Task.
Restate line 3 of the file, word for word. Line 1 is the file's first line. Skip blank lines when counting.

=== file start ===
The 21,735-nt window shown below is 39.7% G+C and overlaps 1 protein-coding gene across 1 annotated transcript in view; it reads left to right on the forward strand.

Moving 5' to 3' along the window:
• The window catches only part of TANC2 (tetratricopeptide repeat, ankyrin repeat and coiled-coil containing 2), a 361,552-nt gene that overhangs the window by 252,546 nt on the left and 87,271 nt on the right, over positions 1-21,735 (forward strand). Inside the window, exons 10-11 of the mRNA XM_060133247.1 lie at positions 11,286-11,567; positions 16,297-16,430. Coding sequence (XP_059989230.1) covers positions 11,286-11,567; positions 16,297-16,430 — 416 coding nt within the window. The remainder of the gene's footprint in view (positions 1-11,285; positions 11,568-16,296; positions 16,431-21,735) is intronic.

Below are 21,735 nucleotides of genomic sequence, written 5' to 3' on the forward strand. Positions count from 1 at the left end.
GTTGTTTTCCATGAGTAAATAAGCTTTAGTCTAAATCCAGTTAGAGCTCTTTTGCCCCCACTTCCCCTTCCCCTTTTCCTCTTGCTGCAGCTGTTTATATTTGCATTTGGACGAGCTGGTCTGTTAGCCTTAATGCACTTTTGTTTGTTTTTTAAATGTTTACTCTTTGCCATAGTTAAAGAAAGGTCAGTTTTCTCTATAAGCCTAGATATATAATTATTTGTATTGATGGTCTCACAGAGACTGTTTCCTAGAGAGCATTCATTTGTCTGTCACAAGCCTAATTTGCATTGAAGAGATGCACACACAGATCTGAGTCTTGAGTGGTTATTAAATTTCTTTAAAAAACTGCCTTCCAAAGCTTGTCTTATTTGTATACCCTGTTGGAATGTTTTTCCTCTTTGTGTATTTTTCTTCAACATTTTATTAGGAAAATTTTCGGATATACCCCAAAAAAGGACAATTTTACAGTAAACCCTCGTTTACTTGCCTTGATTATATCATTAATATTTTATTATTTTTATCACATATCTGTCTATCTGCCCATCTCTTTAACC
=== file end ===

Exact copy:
• The window catches only part of TANC2 (tetratricopeptide repeat, ankyrin repeat and coiled-coil containing 2), a 361,552-nt gene that overhangs the window by 252,546 nt on the left and 87,271 nt on the right, over positions 1-21,735 (forward strand). Inside the window, exons 10-11 of the mRNA XM_060133247.1 lie at positions 11,286-11,567; positions 16,297-16,430. Coding sequence (XP_059989230.1) covers positions 11,286-11,567; positions 16,297-16,430 — 416 coding nt within the window. The remainder of the gene's footprint in view (positions 1-11,285; positions 11,568-16,296; positions 16,431-21,735) is intronic.